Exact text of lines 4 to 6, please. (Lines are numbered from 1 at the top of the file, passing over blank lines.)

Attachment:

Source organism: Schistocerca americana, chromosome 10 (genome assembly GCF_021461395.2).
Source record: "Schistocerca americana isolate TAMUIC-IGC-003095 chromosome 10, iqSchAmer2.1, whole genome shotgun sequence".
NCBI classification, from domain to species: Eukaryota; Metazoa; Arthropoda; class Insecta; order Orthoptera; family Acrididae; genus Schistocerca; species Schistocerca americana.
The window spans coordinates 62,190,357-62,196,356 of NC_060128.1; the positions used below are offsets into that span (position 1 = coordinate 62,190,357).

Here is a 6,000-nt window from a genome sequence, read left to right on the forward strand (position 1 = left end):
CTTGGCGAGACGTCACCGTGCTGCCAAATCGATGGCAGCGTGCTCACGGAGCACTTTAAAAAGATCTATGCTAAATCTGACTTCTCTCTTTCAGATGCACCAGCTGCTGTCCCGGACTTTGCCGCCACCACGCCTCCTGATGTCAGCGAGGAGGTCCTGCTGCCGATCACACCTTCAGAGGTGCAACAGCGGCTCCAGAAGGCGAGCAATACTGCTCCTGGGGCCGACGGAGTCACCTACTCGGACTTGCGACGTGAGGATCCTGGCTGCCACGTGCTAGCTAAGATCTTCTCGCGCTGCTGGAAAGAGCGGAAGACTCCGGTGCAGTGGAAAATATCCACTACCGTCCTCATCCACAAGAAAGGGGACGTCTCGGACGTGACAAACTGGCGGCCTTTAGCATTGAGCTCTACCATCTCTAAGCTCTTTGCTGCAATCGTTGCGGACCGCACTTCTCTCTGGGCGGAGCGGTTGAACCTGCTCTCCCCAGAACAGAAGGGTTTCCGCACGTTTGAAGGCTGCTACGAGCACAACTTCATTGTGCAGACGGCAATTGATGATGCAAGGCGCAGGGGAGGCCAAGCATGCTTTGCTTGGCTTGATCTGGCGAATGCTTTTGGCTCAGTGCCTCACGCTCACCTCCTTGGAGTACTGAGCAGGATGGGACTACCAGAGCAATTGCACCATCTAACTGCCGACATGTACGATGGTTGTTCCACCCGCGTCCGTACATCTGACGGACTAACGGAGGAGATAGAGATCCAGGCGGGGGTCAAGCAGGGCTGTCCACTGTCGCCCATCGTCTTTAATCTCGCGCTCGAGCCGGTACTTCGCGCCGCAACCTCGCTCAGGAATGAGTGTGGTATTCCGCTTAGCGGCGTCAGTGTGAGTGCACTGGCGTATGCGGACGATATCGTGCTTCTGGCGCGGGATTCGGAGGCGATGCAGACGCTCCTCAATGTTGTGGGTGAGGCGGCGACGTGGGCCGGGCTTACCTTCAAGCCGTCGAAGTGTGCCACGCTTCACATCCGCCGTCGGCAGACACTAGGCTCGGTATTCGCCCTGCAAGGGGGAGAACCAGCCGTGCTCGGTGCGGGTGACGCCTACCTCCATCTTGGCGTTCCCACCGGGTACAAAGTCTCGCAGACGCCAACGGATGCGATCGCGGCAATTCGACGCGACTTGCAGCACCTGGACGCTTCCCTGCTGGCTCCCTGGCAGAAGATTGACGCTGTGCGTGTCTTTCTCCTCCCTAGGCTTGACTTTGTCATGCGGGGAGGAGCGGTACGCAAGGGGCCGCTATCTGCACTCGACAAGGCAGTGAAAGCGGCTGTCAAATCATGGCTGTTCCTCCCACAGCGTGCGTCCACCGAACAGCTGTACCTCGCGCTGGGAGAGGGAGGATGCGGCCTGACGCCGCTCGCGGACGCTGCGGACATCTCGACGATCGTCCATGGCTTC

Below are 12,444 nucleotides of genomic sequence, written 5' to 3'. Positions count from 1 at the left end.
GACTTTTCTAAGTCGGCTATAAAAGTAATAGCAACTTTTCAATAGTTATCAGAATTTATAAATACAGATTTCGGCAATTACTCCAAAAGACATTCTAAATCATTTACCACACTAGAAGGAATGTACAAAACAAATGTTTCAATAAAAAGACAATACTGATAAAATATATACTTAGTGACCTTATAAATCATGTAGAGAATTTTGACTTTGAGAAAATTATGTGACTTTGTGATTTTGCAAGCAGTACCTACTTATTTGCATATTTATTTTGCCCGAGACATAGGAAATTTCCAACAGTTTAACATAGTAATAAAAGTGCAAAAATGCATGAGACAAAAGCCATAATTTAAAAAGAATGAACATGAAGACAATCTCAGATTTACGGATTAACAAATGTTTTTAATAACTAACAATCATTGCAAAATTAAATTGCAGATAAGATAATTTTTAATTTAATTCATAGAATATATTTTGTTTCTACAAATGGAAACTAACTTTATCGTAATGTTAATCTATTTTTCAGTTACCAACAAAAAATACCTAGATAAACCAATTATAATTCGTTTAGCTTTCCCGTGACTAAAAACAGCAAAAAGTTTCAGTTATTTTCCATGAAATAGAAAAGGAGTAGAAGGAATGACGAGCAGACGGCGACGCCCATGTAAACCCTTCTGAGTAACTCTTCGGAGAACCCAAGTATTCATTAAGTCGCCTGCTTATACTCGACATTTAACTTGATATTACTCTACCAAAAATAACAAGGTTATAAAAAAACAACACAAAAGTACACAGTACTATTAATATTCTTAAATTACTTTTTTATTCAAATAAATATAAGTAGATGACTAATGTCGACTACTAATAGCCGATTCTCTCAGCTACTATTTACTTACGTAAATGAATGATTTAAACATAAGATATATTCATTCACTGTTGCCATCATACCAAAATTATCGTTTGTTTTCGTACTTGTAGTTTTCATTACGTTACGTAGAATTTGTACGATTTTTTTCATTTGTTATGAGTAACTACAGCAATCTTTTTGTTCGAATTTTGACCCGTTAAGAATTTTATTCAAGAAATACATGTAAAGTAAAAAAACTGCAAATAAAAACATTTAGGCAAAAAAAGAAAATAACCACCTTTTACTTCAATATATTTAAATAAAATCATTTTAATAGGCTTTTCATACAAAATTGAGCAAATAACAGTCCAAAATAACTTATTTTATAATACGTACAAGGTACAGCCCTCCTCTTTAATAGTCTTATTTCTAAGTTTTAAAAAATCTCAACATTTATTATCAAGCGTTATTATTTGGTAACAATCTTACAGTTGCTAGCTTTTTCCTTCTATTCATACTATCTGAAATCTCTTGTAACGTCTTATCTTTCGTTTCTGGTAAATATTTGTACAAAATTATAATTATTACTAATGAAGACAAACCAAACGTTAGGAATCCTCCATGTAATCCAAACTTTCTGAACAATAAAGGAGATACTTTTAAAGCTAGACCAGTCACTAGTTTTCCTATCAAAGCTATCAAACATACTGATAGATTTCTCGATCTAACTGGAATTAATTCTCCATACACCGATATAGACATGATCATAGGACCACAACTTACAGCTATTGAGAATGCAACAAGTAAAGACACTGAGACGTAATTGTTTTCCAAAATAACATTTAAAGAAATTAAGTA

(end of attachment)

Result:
The window spans coordinates 62,190,357-62,196,356 of NC_060128.1; the positions used below are offsets into that span (position 1 = coordinate 62,190,357).

Here is a 6,000-nt window from a genome sequence, read left to right on the forward strand (position 1 = left end):
CTTGGCGAGACGTCACCGTGCTGCCAAATCGATGGCAGCGTGCTCACGGAGCACTTTAAAAAGATCTATGCTAAATCTGACTTCTCTCTTTCAGATGCACCAGCTGCTGTCCCGGACTTTGCCGCCACCACGCCTCCTGATGTCAGCGAGGAGGTCCTGCTGCCGATCACACCTTCAGAGGTGCAACAGCGGCTCCAGAAGGCGAGCAATACTGCTCCTGGGGCCGACGGAGTCACCTACTCGGACTTGCGACGTGAGGATCCTGGCTGCCACGTGCTAGCTAAGATCTTCTCGCGCTGCTGGAAAGAGCGGAAGACTCCGGTGCAGTGGAAAATATCCACTACCGTCCTCATCCACAAGAAAGGGGACGTCTCGGACGTGACAAACTGGCGGCCTTTAGCATTGAGCTCTACCATCTCTAAGCTCTTTGCTGCAATCGTTGCGGACCGCACTTCTCTCTGGGCGGAGCGGTTGAACCTGCTCTCCCCAGAACAGAAGGGTTTCCGCACGTTTGAAGGCTGCTACGAGCACAACTTCATTGTGCAGACGGCAATTGATGATGCAAGGCGCAGGGGAGGCCAAGCATGCTTTGCTTGGCTTGATCTGGCGAATGCTTTTGGCTCAGTGCCTCACGCTCACCTCCTTGGAGTACTGAGCAGGATGGGACTACCAGAGCAATTGCACCATCTAACTGCCGACATGTACGATGGTTGTTCCACCCGCGTCCGTACATCTGACGGACTAACGGAGGAGATAGAGATCCAGGCGGGGGTCAAGCAGGGCTGTCCACTGTCGCCCATCGTCTTTAATCTCGCGCTCGAGCCGGTACTTCGCGCCGCAACCTCGCTCAGGAATGAGTGTGGTATTCCGCTTAGCGGCGTCAGTGTGAGTGCACTGGCGTATGCGGACGATATCGTGCTTCTGGCGCGGGATTCGGAGGCGATGCAGACGCTCCTCAATGTTGTGGGTGAGGCGGCGACGTGGGCCGGGCTTACCTTCAAGCCGTCGAAGTGTGCCACGCTTCACATCCGCCGTCGGCAGACACTAGGCTCGGTATTCGCCCTGCAAGGGGGAGAACCAGCCGTGCTCGGTGCGGGTGACGCCTACCTCCATCTTGGCGTTCCCACCGGGTACAAAGTCTCGCAGACGCCAACGGATGCGATCGCGGCAATTCGACGCGACTTGCAGCACCTGGACGCTTCCCTGCTGGCTCCCTGGCAGAAGATTGACGCTGTGCGTGTCTTTCTCCTCCCTAGGCTTGACTTTGTCATGCGGGGAGGAGCGGTACGCAAGGGGCCGCTATCTGCACTCGACAAGGCAGTGAAAGCGGCTGTCAAATCATGGCTGTTCCTCCCACAGCGTGCGTCCACCGAACAGCTGTACCTCGCGCTGGGAGAGGGAGGATGCGGCCTGACGCCGCTCGCGGACGCTGCGGACATCTCGACGATCGTCCATGGCTTC